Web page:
Law enforcement officials in Colorado and Washington will soon be grappling with the question of how to police illicit sales and production of cannabis after the legal cannabis market is in place. The logical approach would be to prioritize illicit market enforcement immediately after legalization takes effect. The enforcement and resultant busts would be coupled with press releases full of head-shaking quotes along the lines of “I can’t understand why people keep engaging in crime now that recreational marijuana is legally available”. Such tactics would help undermine the black market by driving people into the legal cannabis market.

However, once there is a legal market in a drug, enforcement against illegal markets becomes much more challenging. When a drug is illegal, mere possession is prima facie evidence of crime. But when the substance can be legally possessed, law enforcement must catch someone in the act of illegally selling, buying or producing the substance to make an arrest, which is much more difficult.

Further, smart criminals will seek legal cover, making law enforcement’s task even more challenging. If you operate a regional marijuana distribution ring for example, you’d be well advised to buy a license to operate legally in Colorado or Washington. Your subsequent possession of marijuana and associated equipment will thus appear legal sans some careful investigative spadework, which police may not have the resources to undertake.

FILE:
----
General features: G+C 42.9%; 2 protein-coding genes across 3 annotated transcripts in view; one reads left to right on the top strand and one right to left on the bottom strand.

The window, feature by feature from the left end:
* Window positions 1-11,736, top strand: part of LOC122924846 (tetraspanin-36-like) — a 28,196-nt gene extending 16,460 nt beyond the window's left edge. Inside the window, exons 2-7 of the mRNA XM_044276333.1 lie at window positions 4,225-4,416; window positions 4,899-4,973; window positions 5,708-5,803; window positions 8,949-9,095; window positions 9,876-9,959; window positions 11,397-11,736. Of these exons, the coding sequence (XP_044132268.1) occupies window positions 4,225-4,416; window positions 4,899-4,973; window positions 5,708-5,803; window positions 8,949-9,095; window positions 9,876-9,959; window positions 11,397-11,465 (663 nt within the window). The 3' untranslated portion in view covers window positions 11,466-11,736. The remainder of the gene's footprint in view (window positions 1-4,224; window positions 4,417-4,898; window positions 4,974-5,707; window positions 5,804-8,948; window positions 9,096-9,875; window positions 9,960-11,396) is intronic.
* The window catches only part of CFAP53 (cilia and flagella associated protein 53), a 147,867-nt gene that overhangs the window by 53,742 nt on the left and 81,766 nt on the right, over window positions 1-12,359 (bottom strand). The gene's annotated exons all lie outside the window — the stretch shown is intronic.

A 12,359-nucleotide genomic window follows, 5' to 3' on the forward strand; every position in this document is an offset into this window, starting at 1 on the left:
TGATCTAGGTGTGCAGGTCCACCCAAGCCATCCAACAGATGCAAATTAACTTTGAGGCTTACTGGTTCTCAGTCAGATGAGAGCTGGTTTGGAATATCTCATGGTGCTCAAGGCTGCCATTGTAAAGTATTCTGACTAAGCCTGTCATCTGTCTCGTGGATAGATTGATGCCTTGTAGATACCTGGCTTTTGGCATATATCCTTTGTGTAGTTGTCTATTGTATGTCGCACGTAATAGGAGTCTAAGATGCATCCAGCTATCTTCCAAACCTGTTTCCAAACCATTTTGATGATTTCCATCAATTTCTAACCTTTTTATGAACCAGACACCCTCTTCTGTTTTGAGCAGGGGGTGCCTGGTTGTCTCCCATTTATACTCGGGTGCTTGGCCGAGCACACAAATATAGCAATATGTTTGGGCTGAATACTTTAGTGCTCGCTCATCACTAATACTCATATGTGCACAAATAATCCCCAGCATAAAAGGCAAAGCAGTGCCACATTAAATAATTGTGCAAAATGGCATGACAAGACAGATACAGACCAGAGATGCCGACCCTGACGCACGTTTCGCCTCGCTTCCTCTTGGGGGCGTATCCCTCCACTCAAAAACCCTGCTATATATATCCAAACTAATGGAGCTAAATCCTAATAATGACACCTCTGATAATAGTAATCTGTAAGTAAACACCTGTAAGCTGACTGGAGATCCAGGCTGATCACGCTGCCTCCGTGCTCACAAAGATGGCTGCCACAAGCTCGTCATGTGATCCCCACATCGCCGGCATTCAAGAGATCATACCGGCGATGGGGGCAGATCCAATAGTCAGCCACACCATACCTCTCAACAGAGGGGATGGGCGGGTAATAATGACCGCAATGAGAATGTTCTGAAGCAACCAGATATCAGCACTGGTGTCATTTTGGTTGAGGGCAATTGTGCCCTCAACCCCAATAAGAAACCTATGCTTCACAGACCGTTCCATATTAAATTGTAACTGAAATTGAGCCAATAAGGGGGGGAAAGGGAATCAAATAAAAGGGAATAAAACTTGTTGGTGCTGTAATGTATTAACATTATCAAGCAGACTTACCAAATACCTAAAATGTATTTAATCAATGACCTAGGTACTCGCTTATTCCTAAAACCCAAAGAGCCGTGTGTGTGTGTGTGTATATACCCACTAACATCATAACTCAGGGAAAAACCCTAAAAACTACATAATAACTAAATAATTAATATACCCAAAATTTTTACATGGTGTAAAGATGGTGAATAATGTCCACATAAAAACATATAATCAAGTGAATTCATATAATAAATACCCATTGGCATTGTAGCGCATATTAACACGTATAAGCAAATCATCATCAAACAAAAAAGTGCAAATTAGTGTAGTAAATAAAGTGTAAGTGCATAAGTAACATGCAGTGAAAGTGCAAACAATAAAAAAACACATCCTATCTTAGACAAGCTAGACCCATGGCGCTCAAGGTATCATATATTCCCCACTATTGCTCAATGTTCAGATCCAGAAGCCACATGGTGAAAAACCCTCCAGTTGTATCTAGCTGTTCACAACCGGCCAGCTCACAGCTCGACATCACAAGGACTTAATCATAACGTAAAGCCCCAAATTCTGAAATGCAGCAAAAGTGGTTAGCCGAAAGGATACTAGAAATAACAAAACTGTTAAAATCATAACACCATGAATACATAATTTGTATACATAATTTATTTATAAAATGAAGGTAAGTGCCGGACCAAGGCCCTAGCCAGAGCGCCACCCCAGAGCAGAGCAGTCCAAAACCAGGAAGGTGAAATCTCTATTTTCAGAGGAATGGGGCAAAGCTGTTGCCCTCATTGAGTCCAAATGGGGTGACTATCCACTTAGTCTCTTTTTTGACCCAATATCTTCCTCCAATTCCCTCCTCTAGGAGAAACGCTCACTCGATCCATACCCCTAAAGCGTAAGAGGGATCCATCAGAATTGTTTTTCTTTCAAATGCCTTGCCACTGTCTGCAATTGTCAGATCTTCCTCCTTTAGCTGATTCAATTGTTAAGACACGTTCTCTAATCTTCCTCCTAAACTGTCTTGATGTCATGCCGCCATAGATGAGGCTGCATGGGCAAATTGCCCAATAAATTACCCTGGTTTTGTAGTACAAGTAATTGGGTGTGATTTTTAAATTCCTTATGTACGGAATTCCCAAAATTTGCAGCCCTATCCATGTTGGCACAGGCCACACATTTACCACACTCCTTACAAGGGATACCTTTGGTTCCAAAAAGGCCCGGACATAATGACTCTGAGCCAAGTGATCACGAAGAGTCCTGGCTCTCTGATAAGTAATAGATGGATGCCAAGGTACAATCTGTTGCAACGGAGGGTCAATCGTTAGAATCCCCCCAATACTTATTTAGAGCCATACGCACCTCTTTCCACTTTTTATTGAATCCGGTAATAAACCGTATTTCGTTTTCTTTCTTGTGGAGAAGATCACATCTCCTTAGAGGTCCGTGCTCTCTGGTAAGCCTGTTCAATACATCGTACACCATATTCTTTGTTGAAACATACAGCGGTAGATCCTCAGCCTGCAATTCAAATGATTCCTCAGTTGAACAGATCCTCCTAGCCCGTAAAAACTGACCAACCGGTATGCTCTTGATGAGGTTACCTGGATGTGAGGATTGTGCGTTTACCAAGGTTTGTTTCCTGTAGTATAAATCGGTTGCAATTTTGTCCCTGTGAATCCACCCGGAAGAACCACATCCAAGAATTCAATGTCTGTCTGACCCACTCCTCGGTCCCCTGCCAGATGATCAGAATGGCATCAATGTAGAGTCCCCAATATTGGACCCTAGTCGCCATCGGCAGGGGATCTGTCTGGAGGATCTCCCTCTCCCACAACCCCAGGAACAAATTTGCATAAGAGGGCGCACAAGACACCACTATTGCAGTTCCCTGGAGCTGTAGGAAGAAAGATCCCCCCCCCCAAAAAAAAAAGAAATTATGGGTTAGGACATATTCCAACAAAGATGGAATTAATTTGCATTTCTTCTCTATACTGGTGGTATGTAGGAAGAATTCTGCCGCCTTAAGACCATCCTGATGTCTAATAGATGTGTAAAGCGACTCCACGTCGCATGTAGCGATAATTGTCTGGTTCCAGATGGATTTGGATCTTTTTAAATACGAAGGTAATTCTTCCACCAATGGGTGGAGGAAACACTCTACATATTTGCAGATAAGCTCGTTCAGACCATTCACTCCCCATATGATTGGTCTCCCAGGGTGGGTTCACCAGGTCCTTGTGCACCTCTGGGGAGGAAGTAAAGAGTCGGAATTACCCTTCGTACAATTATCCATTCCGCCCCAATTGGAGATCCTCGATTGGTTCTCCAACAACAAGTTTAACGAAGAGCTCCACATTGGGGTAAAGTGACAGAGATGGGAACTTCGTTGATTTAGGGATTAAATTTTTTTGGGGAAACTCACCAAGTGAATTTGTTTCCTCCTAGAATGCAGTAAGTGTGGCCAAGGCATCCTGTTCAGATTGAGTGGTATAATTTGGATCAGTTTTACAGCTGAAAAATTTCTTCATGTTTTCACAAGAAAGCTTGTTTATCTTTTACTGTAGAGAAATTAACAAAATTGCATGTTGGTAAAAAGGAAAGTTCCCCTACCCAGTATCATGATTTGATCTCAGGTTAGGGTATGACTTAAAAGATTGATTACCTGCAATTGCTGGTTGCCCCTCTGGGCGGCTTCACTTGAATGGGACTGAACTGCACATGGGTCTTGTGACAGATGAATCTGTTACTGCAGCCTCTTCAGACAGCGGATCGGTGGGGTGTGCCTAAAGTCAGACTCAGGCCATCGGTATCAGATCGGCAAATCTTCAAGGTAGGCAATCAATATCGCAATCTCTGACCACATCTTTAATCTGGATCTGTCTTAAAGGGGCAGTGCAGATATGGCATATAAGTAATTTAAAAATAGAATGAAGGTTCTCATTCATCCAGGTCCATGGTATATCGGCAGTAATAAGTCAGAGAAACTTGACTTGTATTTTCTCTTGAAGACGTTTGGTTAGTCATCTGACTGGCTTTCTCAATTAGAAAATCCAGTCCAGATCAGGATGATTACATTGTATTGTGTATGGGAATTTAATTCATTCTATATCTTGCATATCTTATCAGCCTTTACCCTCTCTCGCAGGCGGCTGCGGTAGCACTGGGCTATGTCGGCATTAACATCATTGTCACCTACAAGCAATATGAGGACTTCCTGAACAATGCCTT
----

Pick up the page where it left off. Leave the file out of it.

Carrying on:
Barring some unusual foresight by and targeted resources for law enforcement in Washington and Colorado, risk of arrest will probably drop rather than rise in the illegal cannabis market post-legalization. Reduced risk of arrest will make the black market less unappealing to customers than it was in prior years. This drop in legal risk will help the black market survive, particularly as its prices will be likely be dropping at the same time.

[Cross-posted at The Reality-based Community]

Keith Humphreys

Keith Humphreys is a professor of psychiatry at Stanford University. He served as a senior policy advisor at the White House Office of National Drug Control Policy from 2009 to 2010.